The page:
NodeJS CRUD API with MongoDB

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If you've been in the web development world, the chances are: you already have heard about NodeJS and MongoDB. The NodeJS official page defines it as Node.js® is a JavaScript runtime built on Chrome's V8 JavaScript engine. Also, MongoDB is one of the most popular NoSQL database. In this article we're going to perform CRUD operation on MongoDB using NodeJS along with tools express & mongoose.

Prerequisite

If you're to get started i assume you already have set-up a MongoDB cluster and have the connection URI. If not so then you can find how to set it up in my previous article , it will guide you step-by-step on setting up Free MongoDB cluster. I also assume you've some working knowledge with NodeJS and express.

Setting Up

In order to get started, first thing we'll do is create the file structure. I suggest you to create a root folder and then inside the root folder, create the following sub-folders:

mongonode.JPG

Installing Dependencies

Now, to get started, we first need to create a file server.js and then install few required dependencies. In order to do so,

npm init -y


touch server.js
touch .env
mkdir controllers
mkdir models
mkdir routes

npm install express mongoose dotenv cors body-parser

This will complete our folder structure and dependencies installation. Now the next step will be to get our mongoDB connection URI and place it in a .env file. In order to do so, open your .env file and edit it as:

DB = "YOUR_CONNECTION_STRING_HERE"

Setting up Server and Routes

Now, let's edit our server.js file in order to set up the routes. Copy and paste the following code in your server.js file:

const express = require("express");
const bodyParser = require("body-parser");
const cors = require("cors");
const mongoose = require("mongoose");

require("dotenv").config();

const app = express();

const routes = require("./app/routes");

var corsOptions = {
  origin: "http://localhost:8081",
};

app.use(cors(corsOptions));

app.use(bodyParser.json());

app.use(bodyParser.urlencoded({ extended: true }));

let DB = process.env.DB;

mongoose
  .connect(DB, { useNewUrlParser: true, useUnifiedTopology: true })
  .then(() => console.log("mongoDB connected Successfully"))
  .catch((err) => console.log(err));

app.use("/api/notes", routes);

const PORT = process.env.PORT || 8080;

app.listen(PORT, () => {
  console.log(`Server is running on port ${PORT}`);
});

So basically what we're doing here is

  • Bringing in required dependencies
  • Bringing in Routes(which we haven't created yet but will shortly)
  • Connecting to mongoDB

Creating Models

Since we're using MongoDB and Mongoose, we must have to have models. In this app, we'll have only one model NotesModel which will contain the fields for our notes. So let's create a file NotesModel.js file inside models folder and paste the following code:

const mongoose = require("mongoose");

const NotesSchema = new mongoose.Schema(
  {
    title: String,
    description: String,
  },
  { timestamps: true }
);

const Note = mongoose.model("Note", NotesSchema);
module.exports = Note;

So essentially, we just have 2 fields title and description of string types to keep things simple. Also the timestamps has been set to true which will record the creation and modification date.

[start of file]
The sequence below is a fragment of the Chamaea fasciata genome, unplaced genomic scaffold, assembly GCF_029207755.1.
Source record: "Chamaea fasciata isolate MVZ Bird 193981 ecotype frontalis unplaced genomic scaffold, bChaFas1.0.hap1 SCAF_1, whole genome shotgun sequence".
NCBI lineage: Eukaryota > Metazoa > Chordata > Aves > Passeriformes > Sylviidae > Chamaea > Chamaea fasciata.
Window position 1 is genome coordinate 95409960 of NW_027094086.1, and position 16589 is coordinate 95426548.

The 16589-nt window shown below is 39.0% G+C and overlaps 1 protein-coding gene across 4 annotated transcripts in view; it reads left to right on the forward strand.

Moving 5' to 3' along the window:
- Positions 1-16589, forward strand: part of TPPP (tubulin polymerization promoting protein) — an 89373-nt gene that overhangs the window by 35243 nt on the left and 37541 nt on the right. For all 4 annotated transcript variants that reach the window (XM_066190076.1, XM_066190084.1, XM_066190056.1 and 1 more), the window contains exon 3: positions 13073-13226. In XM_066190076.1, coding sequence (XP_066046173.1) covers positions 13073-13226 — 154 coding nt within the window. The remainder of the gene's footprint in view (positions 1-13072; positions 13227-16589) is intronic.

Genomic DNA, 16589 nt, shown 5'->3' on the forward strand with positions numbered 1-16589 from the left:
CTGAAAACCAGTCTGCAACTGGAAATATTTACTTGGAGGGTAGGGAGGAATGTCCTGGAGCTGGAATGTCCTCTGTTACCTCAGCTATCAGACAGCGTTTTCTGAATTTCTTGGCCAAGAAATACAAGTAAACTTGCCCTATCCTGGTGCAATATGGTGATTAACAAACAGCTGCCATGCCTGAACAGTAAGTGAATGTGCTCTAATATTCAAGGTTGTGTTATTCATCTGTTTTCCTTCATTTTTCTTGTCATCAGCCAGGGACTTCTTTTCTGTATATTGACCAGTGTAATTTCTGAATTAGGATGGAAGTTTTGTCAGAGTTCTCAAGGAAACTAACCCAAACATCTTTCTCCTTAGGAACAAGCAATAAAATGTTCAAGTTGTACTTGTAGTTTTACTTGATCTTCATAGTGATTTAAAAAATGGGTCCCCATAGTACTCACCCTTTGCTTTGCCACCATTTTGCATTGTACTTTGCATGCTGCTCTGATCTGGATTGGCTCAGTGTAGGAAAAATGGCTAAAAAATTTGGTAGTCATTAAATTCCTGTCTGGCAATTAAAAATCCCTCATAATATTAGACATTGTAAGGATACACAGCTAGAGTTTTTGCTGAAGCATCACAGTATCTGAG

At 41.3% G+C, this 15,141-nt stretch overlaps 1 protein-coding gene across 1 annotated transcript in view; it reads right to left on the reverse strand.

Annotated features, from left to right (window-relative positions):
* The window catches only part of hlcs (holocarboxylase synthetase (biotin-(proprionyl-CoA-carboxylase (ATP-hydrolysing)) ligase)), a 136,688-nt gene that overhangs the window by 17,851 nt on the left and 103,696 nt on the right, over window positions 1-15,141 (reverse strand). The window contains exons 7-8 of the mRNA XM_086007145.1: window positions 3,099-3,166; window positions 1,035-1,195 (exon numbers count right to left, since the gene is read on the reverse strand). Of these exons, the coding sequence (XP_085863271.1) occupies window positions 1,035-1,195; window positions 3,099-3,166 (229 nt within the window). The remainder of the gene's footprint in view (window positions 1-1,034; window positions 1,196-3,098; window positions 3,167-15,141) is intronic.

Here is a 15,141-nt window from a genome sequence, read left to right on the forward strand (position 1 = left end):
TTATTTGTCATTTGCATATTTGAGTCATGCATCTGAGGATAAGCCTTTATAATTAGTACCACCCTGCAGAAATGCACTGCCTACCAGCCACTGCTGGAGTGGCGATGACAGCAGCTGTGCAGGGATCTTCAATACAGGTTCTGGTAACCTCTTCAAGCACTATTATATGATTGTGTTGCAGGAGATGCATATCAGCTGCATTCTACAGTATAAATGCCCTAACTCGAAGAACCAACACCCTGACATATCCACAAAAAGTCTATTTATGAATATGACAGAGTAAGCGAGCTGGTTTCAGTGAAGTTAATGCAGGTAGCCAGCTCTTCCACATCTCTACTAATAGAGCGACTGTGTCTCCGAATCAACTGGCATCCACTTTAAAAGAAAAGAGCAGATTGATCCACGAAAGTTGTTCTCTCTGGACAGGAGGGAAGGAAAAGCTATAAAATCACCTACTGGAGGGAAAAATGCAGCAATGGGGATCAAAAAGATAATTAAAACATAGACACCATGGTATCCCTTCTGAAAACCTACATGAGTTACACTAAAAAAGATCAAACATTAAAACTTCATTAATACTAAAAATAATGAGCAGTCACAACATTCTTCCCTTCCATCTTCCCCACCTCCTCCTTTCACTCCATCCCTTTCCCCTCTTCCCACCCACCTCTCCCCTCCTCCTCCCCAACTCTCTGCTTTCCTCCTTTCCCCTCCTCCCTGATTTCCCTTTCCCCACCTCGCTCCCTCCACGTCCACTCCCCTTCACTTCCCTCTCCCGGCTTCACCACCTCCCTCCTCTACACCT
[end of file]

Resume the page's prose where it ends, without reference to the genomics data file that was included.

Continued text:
Creating Router and Controller

Now, the server.js is all setup, we can start setting up our controller and Router. Inside controller folder, create a file index.js and paste the following code:

const NotesModel = require("../models/NotesModel");

exports.findAll = async (req, res) => {
  try {
    const notes = await NotesModel.find({});
    res.send(notes);
  } catch (error) {
    res.status(500).send({
      message: error.message || "Some error occured while retrieving Notes",
    });
  }
};

exports.create = async (req, res) => {
  const Note = req.body;

  try {
    let NoteDoc = new NotesModel(Note);
    await NoteDoc.save();
    res.send(Note);
  } catch (error) {
    res.status(500).send(error);
  }
};

exports.findOne = async (req, res) => {
  const id = req.params.id;

  try {
    let Note = await NotesModel.findById(id);
    res.send(Note);
  } catch (error) {
    res.status(500).send(error);
  }
};

exports.update = async (req, res) => {
  let { ...data } = req.body;
  const result = await NotesModel.findOneAndUpdate(
    { _id: req.params.id },
    data,
    {
      new: true,
    }
  );

  res.send(result);
};

exports.delete = async (req, res) => {
  try {
    let id = req.params.id;

    await NotesModel.findByIdAndDelete(req.params.id);

    res.status(200).send();
  } catch (error) {
    res.status(500).send(error);
  }
};

This part contains the logic for Creating, Reading, Updating and Deleting data from/to our database. Now in order for it to work, we've to bring it in routes file and map it to proper methods/paths. In order to do so, create a file called index.js inside routes folder and paste the following code:

// Bring in the express server
const express = require("express");

// Bring in the Express Router
const router = express.Router();

// Import the Controller
const controller = require("../controllers");

// Create a new Note
router.post("/", controller.create);

// Get all Notes
router.get("/", controller.findAll);

// Get Note by Id
router.get("/:id", controller.findOne);

// Modify existing Note
router.put("/:id", controller.update);

// Delete Note by Id
router.delete("/:id", controller.delete);

module.exports = router;

Now that all has been set-up, you can just run:

node server.js

The server will start and will listen to port:8080. You can use postman to test the APIs.

The complete project can be found on my Github

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